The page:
Research has pinpointed plants that improve indoor air quality.
Houseplants are a great way to beautify a room: their colorful leaves and interesting shapes often provide the perfect natural counterpoint to man-made furniture and structures. But houseplants are more than just a bunch of pretty faces. According to research, they can help improve indoor air quality by removing pollutants known as volatile organic compounds (VOCs).
Plants’ ability to help us breathe easier indoors was first demonstrated in a two-yearstudy conducted by NASA in the late 1980s. At the time, the agency was looking for houseplants to help clean the air in space facilities. The study examined the ability of 15 houseplants to remove three common indoor pollutants – the VOCs benzene, formaldehyde and trichloroethylene – from the air. Benzene is emitted from paints, synthetic fibers and plastics, among other sources. Formaldehyde is released from many sources, including foam insulation and plywood, and sources of trichloroethylene emissions include paints and varnishes.
Below is a list of 10 household plants that were found to be effective at removing VOCs in the NASA study:
Peace lily (Spathiphyllum wallisii) – This plant, which does best when placed in a shady spot, can remove both benzene and trichloroethylene. It is poisonous, so keep out of the reach of children and pets. Also, avoid overwatering.
Golden pothos (Scindapsus aures) – This vine proved adept at filtering formaldehyde. It can be placed virtually anywhere in a home and requires a thorough watering about once a week.
English ivy (Hedera helix) – Effective at removing formaldehyde, this plant thrives in cool, moist air. It too is poisonous, so keep it away from pets and children.
Chrysanthemum (Chrysantheium morifolium) – This plant, which can produce wonderfully bright-colored flowers, can filter both benzene and formaldehyde. It does best in direct sunlight.
Gerbera daisy (Gerbera jamesonii) – Just like the chrysanthemum, this plant features bright flowers and requires lots of sunlight. It removes both benzene and trichloroethylene.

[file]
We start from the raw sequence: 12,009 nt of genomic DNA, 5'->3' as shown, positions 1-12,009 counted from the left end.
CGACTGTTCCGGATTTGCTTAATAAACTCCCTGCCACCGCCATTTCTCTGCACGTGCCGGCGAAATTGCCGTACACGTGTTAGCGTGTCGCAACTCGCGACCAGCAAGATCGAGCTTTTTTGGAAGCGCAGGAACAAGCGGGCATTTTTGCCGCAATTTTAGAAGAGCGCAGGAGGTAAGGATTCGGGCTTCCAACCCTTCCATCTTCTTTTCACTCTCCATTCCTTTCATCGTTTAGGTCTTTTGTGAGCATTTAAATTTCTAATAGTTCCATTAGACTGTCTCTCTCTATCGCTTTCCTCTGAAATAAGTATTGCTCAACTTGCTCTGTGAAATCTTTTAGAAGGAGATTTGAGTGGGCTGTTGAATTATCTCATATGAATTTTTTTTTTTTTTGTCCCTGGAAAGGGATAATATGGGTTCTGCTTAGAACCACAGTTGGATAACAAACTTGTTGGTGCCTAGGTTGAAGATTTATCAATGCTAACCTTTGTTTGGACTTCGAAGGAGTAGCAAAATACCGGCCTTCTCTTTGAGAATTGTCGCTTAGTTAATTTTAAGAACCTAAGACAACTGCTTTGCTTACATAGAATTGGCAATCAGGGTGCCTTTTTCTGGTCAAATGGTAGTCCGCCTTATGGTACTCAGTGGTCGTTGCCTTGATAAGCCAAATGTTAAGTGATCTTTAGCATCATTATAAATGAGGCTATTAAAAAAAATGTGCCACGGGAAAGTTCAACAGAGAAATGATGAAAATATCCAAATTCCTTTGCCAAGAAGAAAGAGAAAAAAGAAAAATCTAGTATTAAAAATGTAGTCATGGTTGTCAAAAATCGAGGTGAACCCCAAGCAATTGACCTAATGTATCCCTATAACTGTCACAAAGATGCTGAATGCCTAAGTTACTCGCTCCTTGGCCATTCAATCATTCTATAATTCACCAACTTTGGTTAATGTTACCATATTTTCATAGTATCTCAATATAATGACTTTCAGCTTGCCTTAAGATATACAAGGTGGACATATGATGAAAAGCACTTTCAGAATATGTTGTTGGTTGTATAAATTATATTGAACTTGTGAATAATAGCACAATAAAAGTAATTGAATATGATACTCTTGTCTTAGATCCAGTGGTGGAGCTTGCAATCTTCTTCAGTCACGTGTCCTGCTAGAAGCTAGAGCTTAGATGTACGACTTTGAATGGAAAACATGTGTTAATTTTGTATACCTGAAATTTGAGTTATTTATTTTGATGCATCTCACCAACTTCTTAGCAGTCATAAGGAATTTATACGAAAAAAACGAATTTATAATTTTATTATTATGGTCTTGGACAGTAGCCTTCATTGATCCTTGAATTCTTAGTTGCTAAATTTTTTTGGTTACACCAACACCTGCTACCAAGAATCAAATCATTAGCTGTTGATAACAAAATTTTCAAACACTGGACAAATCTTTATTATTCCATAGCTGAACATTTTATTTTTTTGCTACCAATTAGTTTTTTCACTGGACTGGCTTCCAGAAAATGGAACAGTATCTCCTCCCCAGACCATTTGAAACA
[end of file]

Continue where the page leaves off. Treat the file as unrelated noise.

Mother-in-law’s tongue (Sansevieria trifasciata ‘Laurentii’) – This hardy plant filters formaldehyde and doesn’t require a lot of maintenance.
Bamboo palm (Chamaedorea sefritzii) – The bamboo palm is effective at removing formaldehyde. Its soil should be kept moist, and it needs to be placed in indirect sunlight.
Azalea (Rhododendron simsii) – Effective at filtering formaldehyde, this popular plant does best in a cool environment (around 65 degrees) and out of direct sunlight.
Red-edge dracaena (Dracaena marginata) – Capable of growing up to 15 feet in height, this household plant is a good multi-tasker: it can remove both benzene and trichloroethylene. It is best suited for a temperature of 75 degrees or so.
Spider plant (Chlorophytum comosum) – This plant filters formaldehyde and doesn’t need a lot of upkeep.
To establish an effective plant-based air-pollution control system, you’ll need more than one plant in your home or office. The NASA study recommends using one potted plant per 100 square feet of home or office space. The plants also should be in containers with diameters of six to eight inches, the study urges.
With the advent of more energy-efficient homes and offices, which often reduce the flow of air between the inside and outside of a building, it makes more sense than ever to be concerned about indoor air pollution. By using the plants listed above, you can help create a healthy environment in your house or place of work.
Original article by Stephen Ursery for MNN